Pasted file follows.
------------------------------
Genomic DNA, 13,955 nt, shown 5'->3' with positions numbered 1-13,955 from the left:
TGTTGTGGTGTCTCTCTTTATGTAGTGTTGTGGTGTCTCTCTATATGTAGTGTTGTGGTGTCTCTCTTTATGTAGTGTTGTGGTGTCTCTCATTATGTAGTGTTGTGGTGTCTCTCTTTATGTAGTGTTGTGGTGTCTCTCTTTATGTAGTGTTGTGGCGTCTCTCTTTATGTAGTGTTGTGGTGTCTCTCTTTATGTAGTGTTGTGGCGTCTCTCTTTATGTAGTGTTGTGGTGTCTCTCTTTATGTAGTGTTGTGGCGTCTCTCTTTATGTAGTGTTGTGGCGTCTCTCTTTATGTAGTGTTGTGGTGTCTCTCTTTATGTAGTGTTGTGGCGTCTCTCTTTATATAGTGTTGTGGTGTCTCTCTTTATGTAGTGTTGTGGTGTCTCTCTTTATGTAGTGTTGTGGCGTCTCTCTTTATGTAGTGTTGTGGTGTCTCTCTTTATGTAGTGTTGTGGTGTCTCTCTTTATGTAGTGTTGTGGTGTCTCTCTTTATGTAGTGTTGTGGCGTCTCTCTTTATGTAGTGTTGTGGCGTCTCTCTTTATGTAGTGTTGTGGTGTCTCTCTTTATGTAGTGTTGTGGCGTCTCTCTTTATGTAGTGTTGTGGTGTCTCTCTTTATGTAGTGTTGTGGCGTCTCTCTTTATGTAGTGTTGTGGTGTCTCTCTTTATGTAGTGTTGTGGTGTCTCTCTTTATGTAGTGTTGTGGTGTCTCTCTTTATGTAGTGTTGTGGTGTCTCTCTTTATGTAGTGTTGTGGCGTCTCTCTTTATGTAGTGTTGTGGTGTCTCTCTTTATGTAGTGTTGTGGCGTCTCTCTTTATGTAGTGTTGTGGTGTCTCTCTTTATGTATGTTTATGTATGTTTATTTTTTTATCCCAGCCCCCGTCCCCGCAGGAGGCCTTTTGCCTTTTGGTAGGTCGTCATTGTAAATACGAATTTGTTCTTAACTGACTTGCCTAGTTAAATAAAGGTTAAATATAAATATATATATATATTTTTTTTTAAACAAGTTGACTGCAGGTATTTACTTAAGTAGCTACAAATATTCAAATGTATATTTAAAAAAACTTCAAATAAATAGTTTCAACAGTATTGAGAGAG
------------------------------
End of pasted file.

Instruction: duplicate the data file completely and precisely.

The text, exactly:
Genomic DNA, 13,955 nt, shown 5'->3' with positions numbered 1-13,955 from the left:
TGTTGTGGTGTCTCTCTTTATGTAGTGTTGTGGTGTCTCTCTATATGTAGTGTTGTGGTGTCTCTCTTTATGTAGTGTTGTGGTGTCTCTCATTATGTAGTGTTGTGGTGTCTCTCTTTATGTAGTGTTGTGGTGTCTCTCTTTATGTAGTGTTGTGGCGTCTCTCTTTATGTAGTGTTGTGGTGTCTCTCTTTATGTAGTGTTGTGGCGTCTCTCTTTATGTAGTGTTGTGGTGTCTCTCTTTATGTAGTGTTGTGGCGTCTCTCTTTATGTAGTGTTGTGGCGTCTCTCTTTATGTAGTGTTGTGGTGTCTCTCTTTATGTAGTGTTGTGGCGTCTCTCTTTATATAGTGTTGTGGTGTCTCTCTTTATGTAGTGTTGTGGTGTCTCTCTTTATGTAGTGTTGTGGCGTCTCTCTTTATGTAGTGTTGTGGTGTCTCTCTTTATGTAGTGTTGTGGTGTCTCTCTTTATGTAGTGTTGTGGTGTCTCTCTTTATGTAGTGTTGTGGCGTCTCTCTTTATGTAGTGTTGTGGCGTCTCTCTTTATGTAGTGTTGTGGTGTCTCTCTTTATGTAGTGTTGTGGCGTCTCTCTTTATGTAGTGTTGTGGTGTCTCTCTTTATGTAGTGTTGTGGCGTCTCTCTTTATGTAGTGTTGTGGTGTCTCTCTTTATGTAGTGTTGTGGTGTCTCTCTTTATGTAGTGTTGTGGTGTCTCTCTTTATGTAGTGTTGTGGTGTCTCTCTTTATGTAGTGTTGTGGCGTCTCTCTTTATGTAGTGTTGTGGTGTCTCTCTTTATGTAGTGTTGTGGCGTCTCTCTTTATGTAGTGTTGTGGTGTCTCTCTTTATGTATGTTTATGTATGTTTATTTTTTTATCCCAGCCCCCGTCCCCGCAGGAGGCCTTTTGCCTTTTGGTAGGTCGTCATTGTAAATACGAATTTGTTCTTAACTGACTTGCCTAGTTAAATAAAGGTTAAATATAAATATATATATATATTTTTTTTTAAACAAGTTGACTGCAGGTATTTACTTAAGTAGCTACAAATATTCAAATGTATATTTAAAAAAACTTCAAATAAATAGTTTCAACAGTATTGAGAGAG